If you have just left a key network (Stripe, Facebook, etc.) to start a company, you are part of a unique cohort. Lots of your friends are probably also starting companies and you know who is good. Similarly, if you work in Fintech or another market, you will know who the best companies and founders are in your market. Invest in people or products you already know, do not need to diligence as deeply, and who you planned to help or informally advise anyhow. This will be differentiated access and also will prevent investing from becoming a massive time suck.

6. If you get extra busy, stop investing.
If your startup goes through an especially intense period, you will need to put investing (and all hobbies) on hold. If you are investing your own money, it is easy to ramp things up and down. If you are in a scout program or have raised your own angel fund, make sure expectations are set that there may be long periods of time (even years) when you may go dormant. One way to avoid pressure to invest is not take a management fee, or only take fees on capital you have deployed. No matter how you do it, make sure you can pull the breaks if needed.

B. Scout Programs and Your Personal Track Record: It is not free money!
In the last 5 years, a large number of venture funds have started scout programs, in which they give a set of founders or executives money to invest on their behalf. For example, a VP engineering at a company may be given $100,000 by a venture fund to invest, with the VP and the venture fund splitting the upside. Some scout programs have gotten quite large, with one notable one including 30+ of people.

I have heard a number of people in scout programs say that they treat scout money as pure optionality - they have no personal skin in the game - so they do not diligence or really care where the money is going. One person told me "I like to learn new things, so the scout money allows me to pay to learn something - its not my money so its OK." Another told me "I am investing in my friend's company which isn't great, but its scout money so it doesn't matter".

While not all scouts think this way, some do. So it is important to consider a few things when investing other people's money:

1. You are building an investor track record. Don't ruin it early.
While you might not realize it now, if you ever want to become a professional investor (raise a fund or SPV, or join a venture firm), people will want to see your track record. If you invest badly as a scout it may be hard for you to do either of these things. Effectively you are destroying your reputation as a good picker of companies by thinking the scout money is free. Reputation is the highest value thing you own. Is it worth trading future reputation and opportunities for a $10K check in a bad company?

Similarly, other investors look to your portfolio as a quality signal of referrals you make. If you angel invest in a lot of bad companies early, VCs will be less likely to react quickly to companies you refer for series A or B. Effectively, people will view your past taste as a guide to your future referrals.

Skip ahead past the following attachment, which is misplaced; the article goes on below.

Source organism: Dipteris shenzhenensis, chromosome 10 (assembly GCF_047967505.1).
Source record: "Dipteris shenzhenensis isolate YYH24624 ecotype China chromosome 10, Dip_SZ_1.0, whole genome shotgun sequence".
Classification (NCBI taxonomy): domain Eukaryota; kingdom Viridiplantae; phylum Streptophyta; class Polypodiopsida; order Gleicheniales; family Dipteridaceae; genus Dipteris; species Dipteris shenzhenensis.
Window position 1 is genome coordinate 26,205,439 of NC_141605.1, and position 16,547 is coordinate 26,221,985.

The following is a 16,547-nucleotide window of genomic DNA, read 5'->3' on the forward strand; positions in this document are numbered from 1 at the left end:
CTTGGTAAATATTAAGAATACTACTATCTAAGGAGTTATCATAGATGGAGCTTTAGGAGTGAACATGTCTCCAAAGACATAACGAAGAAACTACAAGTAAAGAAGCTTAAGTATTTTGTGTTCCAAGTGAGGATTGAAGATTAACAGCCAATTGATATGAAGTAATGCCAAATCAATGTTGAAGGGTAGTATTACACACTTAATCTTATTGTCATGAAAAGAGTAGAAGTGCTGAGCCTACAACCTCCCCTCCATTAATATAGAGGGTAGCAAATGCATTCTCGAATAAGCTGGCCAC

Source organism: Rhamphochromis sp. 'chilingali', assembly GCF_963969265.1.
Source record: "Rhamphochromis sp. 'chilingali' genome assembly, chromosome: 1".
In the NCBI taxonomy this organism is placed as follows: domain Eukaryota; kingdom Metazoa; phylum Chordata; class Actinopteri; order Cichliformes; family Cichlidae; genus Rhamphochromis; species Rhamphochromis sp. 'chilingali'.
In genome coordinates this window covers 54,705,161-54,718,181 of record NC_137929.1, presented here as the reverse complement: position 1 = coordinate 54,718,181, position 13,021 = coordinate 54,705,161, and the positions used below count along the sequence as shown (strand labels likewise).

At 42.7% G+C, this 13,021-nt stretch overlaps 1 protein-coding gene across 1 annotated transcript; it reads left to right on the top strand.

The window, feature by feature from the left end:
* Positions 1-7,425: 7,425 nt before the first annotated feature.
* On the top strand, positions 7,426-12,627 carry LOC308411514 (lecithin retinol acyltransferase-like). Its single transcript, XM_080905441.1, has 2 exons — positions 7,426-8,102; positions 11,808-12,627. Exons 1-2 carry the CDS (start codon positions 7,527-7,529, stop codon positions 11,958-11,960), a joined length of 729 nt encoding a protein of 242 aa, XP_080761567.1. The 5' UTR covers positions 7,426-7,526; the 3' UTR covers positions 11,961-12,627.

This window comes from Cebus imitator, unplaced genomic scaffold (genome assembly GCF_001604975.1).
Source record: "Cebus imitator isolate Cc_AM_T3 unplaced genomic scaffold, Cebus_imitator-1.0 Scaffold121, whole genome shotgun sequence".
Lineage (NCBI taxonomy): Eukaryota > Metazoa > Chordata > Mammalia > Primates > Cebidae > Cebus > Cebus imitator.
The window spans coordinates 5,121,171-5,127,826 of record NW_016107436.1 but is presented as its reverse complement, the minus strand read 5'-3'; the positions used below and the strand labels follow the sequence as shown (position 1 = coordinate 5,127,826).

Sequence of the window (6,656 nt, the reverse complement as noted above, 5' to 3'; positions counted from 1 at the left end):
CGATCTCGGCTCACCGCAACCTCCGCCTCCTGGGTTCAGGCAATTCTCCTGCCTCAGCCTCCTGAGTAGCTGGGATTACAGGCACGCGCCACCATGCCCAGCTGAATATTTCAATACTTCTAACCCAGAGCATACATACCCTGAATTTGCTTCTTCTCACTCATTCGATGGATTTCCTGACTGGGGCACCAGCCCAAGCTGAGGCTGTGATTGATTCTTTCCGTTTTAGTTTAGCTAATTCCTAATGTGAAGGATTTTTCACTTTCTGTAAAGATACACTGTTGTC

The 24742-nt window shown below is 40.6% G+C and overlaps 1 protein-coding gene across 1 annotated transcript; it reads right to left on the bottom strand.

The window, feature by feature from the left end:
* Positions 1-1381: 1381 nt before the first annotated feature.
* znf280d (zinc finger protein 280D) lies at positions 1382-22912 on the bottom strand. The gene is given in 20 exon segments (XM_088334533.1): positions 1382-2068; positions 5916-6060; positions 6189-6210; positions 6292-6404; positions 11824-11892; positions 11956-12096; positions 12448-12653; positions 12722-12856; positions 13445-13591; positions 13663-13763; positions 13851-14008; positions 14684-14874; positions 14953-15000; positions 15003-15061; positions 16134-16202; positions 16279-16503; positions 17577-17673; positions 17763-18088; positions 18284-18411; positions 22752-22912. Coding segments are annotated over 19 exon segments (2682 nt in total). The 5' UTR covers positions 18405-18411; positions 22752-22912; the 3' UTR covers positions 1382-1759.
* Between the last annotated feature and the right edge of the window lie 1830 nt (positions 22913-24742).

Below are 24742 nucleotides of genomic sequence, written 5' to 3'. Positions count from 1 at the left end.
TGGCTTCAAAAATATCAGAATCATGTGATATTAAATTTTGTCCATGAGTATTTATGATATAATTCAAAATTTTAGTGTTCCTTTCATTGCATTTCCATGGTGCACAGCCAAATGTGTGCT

This means you should not treat scout money as free money. Rather you should view it as a way to generate returns for yourself and for the fund that is backing you. You should also view it as the track record you are laying down that create optionality for you to some day join a venture fund or start your own fund.

2. You are a fiduciary of someone else's money.
If someone gives you money to invest, the goal is to make them money. The venture capital funds themselves raise their money from large institutional endowments, family offices, and other sources. For example, the dollars you are investing may ultimately belong to a teacher's pension fund, or an anti-cancer philanthropy. Your goal should be to make these institutions money to keep them funded.

Some scout programs are nuanced in that venture funds are using scout programs to build information access and network. However, if you make people money they tend to like you more than if you don't. If you want to eventually work at a venture fund, the VC partners will look at your scout track record.

Thanks to Naval RavikantGarry Tan and Suhail Doshi for feedback on this post.

[1] In general I have found founder to founder coaching to be dramatically better than most self styled executive coaches. A few are actually good, but I would make sure to define what you plan to get out of the hiring of one.

[2] Most founders I know eventually end up with a tight circle of other founders they are quite close to and speak to each other very regularly (in some cases more or less daily or weekly). So informal founder to founder networks are quite strong and can provide the network and information access without the investment. That said, some founders have made more money from a friends startup as an advisor or investor than from their own.

[3] I do not know anyone who collects trains, so it is a hypothetical.

[4] You can also see this Twitter thread started by @suhail.

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Wednesday, March 6, 2019

For YC Companies Raising Seed Rounds

In the weeks before demo day, a number of YC founders will reach out to me for advice on fundraising or early customer acquisition. In general, the same set of questions come up from the founders. Below are a set of links and takeaways that I hope will be of help to founders.

1. Fundraising.

Some takeaways (usually items discussed live with founders):

  • Every company is unique and edge cases may emerge for you. When in doubt talk to a trusted angel or advisor. If you are in YC, talk to your YC partner (they see a ton of parallel fundraises!) to get another view.